Mocking is the process of just focusing on the code that needs to be tested not at all whats going on with the behavior of the outside dependencies. Therefore we sort of use a cheat code here, we use replacement objects ro kind of replicate the behavior of the real external more complex code. Immediately, this loophole has caught my attention as this seems like a great work around and will make my time creating test code much more efficient. And were all about efficiency when it comes to coding.
Back to the matter at hand, we should go over the three types of replacement objects. This objects include, Fakes, Mocks and Stubs. As a lot of information is rolled out onto us using these concepts i find it important to take a little time to really simplify what each of these terms mean.
A Fake is an object that has actual working code but returns a predicatable result, but “will not implement the actual production logic” (https://www.telerik.com/blogs/30-days-of-tdd-day-11-what-s-the-deal-with-mocking). In addition, a Stub is an object that will test specific inputs for some rather specfic results. The problem with a Stub is just that though, its too specific so once your begin to change inputs, the stub will begin throwing exceptions. Then lastly is where the much more sophisticated Mock comes into play. A Mock is similair to a Stub but also able to control how many times methods are called, in what order and with what set of data as well.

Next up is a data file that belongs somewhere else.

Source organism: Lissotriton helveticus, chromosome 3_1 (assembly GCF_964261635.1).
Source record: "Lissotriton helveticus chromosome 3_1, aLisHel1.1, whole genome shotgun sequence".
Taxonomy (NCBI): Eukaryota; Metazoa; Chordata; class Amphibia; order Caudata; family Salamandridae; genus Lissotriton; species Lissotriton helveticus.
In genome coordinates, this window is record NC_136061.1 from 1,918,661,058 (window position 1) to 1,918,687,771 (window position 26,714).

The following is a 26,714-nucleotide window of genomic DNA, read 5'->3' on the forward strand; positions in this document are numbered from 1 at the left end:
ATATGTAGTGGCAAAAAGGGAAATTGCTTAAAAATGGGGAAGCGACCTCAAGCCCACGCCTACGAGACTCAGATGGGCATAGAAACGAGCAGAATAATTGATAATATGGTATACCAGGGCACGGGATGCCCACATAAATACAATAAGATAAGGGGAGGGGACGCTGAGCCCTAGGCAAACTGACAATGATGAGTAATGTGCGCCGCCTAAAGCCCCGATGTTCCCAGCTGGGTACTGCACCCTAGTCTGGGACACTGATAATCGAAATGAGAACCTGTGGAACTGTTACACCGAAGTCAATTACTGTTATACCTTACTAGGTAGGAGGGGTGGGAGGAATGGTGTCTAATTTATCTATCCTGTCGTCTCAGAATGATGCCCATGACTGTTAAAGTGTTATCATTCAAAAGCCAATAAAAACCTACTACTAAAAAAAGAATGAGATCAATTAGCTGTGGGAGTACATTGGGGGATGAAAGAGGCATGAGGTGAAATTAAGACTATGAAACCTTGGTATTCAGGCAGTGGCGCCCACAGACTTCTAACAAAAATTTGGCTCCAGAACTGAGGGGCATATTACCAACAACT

To conclude here, this overall concept of mocking using replacement objects, are used not to subsitute unit testing, but instead they isolate the dependencies, making test code more focused and efficient. There it is, efficiency, the holy grail of words when it comes to coding and that is the number one reason Mocking is used.